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The code implements fully generic sliding window with linear complexity. It should usually be paired with transforming iterator to reach full potential.

Sliding window is a grouping of elements by exactly length of sliding window, then "sliding" the window by one element on each iteration.

Example: Given A = [0, 1, 2, 3], L=3, there are 2 windows: [0, 1, 2], [1, 2, 3].

But instead of working only on numbers, the code works on anything, given that user supplies their own add operation (adds an element into the window), and remove operation (removes the element from the window).

#ifndef SUNRISE_SLIDING_WINDOW_HPP
#define SUNRISE_SLIDING_WINDOW_HPP

#include <functional>
#include <stdexcept>
#include <iterator>

namespace shino
{
    template<typename BidirIt,
             typename OutputIt,
             typename T = typename std::iterator_traits<BidirIt>::value_type,
             typename BinaryDoOp = std::plus<>,
             typename BinaryUndoOp = std::minus<>>
    std::pair<BidirIt, OutputIt> sliding_window(BidirIt first,
                        BidirIt last,
                        OutputIt d_first,
                        typename std::iterator_traits<BidirIt>::difference_type length,
                        T init = {},
                        BinaryDoOp add_op = {},
                        BinaryUndoOp remove_op = {})
    {
        if (first == last || length == 0)
        {
            return std::make_pair(first, d_first);
        }

        BidirIt milestone(std::next(first, length)); //try to default construct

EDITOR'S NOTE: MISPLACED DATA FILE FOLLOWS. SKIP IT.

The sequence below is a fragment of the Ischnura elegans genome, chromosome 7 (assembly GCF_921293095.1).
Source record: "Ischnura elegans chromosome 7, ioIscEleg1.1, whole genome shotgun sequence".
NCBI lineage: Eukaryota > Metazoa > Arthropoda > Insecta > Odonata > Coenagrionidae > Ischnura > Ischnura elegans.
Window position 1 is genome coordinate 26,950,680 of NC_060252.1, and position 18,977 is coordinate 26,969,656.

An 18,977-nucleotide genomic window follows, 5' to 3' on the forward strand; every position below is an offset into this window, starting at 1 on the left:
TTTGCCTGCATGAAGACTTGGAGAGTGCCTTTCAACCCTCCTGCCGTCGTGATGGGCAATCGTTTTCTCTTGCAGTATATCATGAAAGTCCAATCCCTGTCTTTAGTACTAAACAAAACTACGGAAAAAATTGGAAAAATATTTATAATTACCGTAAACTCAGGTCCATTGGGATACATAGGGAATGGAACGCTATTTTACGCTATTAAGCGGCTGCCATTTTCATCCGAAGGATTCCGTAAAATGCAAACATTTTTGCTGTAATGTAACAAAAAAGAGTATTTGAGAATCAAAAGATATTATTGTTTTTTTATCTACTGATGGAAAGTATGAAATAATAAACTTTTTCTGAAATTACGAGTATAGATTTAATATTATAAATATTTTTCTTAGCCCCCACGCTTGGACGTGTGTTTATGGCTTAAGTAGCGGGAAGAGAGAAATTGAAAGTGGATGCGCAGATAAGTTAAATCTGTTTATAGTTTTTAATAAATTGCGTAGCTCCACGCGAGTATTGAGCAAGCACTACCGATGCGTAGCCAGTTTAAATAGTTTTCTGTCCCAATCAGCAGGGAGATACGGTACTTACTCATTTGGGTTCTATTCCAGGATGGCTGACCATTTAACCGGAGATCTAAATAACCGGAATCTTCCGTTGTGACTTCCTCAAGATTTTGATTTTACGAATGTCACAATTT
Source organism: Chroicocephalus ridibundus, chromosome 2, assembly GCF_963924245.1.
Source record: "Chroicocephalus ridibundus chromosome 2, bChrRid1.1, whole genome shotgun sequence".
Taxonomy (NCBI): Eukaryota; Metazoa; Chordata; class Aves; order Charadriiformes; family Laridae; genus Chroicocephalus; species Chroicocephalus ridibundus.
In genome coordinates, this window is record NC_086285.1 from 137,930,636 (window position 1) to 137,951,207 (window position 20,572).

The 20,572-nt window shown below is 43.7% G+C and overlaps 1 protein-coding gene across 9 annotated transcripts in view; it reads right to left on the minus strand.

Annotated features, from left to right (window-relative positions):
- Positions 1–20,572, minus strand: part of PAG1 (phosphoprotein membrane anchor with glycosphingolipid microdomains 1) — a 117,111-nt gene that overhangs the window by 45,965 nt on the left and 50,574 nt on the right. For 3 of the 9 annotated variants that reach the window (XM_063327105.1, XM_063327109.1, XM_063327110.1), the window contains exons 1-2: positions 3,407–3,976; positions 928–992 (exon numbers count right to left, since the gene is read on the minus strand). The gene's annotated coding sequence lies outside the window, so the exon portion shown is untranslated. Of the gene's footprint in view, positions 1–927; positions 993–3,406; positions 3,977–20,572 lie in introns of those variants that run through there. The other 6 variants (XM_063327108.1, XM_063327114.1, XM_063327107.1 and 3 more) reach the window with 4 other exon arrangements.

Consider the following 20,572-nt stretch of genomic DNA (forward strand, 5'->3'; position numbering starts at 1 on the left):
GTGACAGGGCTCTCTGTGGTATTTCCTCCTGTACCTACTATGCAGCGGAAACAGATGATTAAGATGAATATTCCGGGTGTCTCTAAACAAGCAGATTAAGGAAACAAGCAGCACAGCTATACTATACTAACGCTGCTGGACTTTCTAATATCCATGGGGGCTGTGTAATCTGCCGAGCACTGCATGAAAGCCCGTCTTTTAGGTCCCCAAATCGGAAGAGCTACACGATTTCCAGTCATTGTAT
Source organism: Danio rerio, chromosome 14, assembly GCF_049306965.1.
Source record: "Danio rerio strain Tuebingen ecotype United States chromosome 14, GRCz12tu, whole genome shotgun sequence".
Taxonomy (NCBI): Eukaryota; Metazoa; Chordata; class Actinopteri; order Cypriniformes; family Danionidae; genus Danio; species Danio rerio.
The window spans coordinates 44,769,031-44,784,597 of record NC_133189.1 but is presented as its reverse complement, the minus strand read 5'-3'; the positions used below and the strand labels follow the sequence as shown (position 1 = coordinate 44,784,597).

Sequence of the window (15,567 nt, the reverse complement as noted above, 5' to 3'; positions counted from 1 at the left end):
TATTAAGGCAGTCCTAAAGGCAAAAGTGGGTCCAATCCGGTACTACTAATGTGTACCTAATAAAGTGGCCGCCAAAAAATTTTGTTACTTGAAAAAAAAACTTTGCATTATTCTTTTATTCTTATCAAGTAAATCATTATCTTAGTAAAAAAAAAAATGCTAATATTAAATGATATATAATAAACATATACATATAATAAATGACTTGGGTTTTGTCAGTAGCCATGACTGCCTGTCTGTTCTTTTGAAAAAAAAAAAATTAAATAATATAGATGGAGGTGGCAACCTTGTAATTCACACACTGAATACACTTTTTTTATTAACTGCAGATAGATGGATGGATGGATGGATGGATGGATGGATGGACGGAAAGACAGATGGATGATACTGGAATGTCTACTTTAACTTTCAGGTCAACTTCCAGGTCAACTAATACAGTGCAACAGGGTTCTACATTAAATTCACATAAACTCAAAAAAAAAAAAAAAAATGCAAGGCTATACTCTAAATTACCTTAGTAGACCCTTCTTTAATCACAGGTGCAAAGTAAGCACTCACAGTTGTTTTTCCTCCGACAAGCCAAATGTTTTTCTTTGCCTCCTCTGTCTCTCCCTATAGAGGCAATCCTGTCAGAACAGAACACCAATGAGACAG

auto tail = first;

        while (first != last && first != milestone)
        {
            init = add_op(init, *first);
            ++first;
        }

        if (first != milestone)
        {
            throw std::invalid_argument("Iterator range is smaller than length of the window");
        }

        *d_first = init;
        ++d_first;

        if (first == last)
        {
            return std::make_pair(first, d_first);
        }

        while (first != last)
        {
            init = remove_op(init, *tail);
            init = add_op(init, *first);
            *d_first = init;
            ++tail;
            ++first;
            ++d_first;
        }

        return std::make_pair(first, d_first);
    }
}

#endif //SUNRISE_SLIDING_WINDOW_HPP

So aim is to make a generic version of this code, providing some defaults to make it easy to use. Though the best way of using the generic sliding algorithm is to write more specialized ones, for the sake of clarity and narrowing down the error vectors. Also, using transform_iterator, it is possible to get full power over grouped manipulation.

So, here is example: the sliding average using generic sliding window:

template <typename InputIt, typename OutputIt>
std::pair<InputIt, OutputIt> sliding_average(InputIt first, InputIt last,
                    const typename std::iterator_traits<InputIt>::difference_type window_length,
                    OutputIt d_first)
{
    using value_type = typename std::iterator_traits<InputIt>::value_type;
    auto divide = [&window_length](const value_type& value)
    {
        return value / window_length;
    };

    auto iterator = shino::transformer(divide, d_first); //transform_iterator<Functor, Iterator>

    auto result = shino::sliding_window(first, last, iterator, window_length);

    return std::make_pair(result.first, result.second.internal_iterator());
}

The algorithm also warns if input type is int, and output type is double, e.g. compiler will warn if narrowing conversions are performed.

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